Must We Bury Uneasy Truths?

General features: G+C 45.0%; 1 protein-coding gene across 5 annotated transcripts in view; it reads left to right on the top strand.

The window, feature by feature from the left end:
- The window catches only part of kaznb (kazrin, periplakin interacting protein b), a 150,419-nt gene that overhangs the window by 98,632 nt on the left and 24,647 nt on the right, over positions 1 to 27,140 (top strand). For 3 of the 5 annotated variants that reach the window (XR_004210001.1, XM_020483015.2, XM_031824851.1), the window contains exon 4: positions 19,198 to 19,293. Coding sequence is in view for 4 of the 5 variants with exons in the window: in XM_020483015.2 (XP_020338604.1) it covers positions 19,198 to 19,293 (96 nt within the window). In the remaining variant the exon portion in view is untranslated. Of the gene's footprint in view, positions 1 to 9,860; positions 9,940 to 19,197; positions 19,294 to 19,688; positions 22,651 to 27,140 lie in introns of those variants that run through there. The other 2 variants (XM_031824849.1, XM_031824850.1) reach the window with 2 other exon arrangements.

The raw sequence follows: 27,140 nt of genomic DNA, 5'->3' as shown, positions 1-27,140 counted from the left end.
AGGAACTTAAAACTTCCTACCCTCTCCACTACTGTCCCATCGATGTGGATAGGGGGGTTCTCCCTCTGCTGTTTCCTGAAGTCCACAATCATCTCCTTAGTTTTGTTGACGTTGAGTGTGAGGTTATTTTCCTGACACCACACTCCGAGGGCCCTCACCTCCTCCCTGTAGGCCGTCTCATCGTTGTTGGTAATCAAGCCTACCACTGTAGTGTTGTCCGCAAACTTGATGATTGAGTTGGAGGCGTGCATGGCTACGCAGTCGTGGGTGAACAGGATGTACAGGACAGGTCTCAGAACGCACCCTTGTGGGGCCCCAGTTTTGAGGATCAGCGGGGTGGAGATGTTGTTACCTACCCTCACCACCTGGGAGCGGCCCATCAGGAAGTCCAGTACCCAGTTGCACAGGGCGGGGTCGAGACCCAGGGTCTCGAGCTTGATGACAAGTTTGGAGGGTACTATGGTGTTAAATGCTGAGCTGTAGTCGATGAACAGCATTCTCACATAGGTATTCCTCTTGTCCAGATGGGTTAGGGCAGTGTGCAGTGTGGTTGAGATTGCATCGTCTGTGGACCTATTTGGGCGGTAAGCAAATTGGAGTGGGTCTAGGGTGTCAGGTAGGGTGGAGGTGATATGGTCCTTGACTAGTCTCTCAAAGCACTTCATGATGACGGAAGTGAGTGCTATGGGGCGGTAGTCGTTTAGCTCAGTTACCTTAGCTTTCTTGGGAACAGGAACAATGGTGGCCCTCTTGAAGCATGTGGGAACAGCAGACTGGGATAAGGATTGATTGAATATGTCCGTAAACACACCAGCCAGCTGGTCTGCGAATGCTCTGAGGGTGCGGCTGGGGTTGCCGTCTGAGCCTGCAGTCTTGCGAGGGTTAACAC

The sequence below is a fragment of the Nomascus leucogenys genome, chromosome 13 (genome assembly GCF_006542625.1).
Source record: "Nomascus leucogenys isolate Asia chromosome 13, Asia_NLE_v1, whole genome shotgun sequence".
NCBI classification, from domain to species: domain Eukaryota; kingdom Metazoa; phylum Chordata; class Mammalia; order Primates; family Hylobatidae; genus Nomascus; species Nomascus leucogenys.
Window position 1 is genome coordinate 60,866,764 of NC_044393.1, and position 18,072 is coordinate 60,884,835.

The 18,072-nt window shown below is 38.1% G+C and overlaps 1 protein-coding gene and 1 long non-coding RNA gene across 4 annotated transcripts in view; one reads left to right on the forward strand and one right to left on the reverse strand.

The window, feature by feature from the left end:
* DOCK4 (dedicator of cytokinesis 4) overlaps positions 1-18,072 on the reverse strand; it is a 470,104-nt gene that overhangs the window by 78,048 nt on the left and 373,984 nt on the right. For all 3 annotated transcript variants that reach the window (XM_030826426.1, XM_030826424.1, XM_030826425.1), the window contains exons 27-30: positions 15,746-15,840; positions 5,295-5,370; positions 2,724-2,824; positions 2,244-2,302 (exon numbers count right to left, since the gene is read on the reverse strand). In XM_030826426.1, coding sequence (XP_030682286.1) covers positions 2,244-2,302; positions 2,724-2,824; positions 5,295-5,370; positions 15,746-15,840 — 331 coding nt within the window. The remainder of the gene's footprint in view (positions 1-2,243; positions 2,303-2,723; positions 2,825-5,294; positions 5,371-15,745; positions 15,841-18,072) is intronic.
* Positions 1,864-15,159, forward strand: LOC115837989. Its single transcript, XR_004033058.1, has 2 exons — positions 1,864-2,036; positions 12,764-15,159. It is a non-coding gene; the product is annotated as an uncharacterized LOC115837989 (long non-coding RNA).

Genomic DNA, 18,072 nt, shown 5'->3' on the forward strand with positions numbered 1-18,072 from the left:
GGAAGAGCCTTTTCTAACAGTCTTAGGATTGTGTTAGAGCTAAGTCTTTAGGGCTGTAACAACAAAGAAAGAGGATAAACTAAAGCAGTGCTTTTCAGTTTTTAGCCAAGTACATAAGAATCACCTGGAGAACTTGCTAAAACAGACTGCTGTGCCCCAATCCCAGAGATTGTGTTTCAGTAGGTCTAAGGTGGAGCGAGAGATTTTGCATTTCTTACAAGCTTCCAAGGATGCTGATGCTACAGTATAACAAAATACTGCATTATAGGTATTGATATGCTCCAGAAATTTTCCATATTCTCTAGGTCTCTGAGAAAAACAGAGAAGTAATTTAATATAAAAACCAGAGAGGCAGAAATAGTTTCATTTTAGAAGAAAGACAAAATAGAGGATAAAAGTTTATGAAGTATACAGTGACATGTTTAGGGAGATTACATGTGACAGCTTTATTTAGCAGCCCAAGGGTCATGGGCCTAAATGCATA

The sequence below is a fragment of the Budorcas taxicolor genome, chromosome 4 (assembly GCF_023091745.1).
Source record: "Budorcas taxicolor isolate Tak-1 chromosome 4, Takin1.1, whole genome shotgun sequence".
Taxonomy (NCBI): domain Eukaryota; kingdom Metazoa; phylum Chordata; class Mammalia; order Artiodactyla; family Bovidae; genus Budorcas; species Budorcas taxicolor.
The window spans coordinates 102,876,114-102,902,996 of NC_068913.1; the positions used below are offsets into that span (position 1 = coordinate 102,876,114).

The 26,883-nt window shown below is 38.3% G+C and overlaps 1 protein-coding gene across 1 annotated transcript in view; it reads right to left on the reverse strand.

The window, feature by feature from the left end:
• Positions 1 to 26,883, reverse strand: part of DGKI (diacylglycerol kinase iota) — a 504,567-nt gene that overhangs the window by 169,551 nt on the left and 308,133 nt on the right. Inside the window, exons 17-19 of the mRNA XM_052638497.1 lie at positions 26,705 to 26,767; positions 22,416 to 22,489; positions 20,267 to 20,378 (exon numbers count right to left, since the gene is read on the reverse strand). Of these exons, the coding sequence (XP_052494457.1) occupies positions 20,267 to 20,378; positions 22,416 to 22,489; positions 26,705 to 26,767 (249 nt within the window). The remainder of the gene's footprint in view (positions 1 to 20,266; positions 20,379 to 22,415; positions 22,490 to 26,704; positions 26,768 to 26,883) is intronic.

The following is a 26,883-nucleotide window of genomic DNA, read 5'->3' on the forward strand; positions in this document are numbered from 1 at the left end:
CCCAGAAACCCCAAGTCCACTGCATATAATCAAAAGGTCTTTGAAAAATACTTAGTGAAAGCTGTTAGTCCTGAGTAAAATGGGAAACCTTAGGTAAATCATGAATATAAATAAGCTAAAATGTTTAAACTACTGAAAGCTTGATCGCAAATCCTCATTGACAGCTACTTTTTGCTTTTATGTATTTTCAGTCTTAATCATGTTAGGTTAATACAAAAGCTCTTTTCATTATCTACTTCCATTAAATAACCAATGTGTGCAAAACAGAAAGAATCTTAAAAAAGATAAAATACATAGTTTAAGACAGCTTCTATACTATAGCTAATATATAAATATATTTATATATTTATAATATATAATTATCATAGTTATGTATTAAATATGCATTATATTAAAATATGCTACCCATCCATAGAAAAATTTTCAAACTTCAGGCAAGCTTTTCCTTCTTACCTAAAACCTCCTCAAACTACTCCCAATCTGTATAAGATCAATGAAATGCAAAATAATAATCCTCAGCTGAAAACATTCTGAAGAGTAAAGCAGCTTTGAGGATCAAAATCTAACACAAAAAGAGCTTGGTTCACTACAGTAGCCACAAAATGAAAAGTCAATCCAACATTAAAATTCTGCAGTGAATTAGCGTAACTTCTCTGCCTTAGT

I ALWAYS thought of myself as a fearless feminist. With a man like my father, it was inevitable to be brave about who I am. But I soon realised that the world does not give you your due if you’re a woman. I was only 17 when I made my debut. As an actress, I never had any qualms talking about my personal life, my relationships, or the fact that I was sexually active. The lowest phase came when I found myself in a relationship with an alcoholic (Ranvir Shorey) and was beaten up by him. I had these notions, that something like this happens to women who are different from me, from a different background or from small towns. How could it happen to someone like me? The story of the physical abuse was splashed on the front pages of all newspapers and I found that instead of the man being judged for his behaviour, I was put under scrutiny. People felt that I must have asked for it somehow, that I was at fault for picking the wrong man, and should not wash my dirty linen in public. My personal life was dissected and I felt violated, cold and alone.


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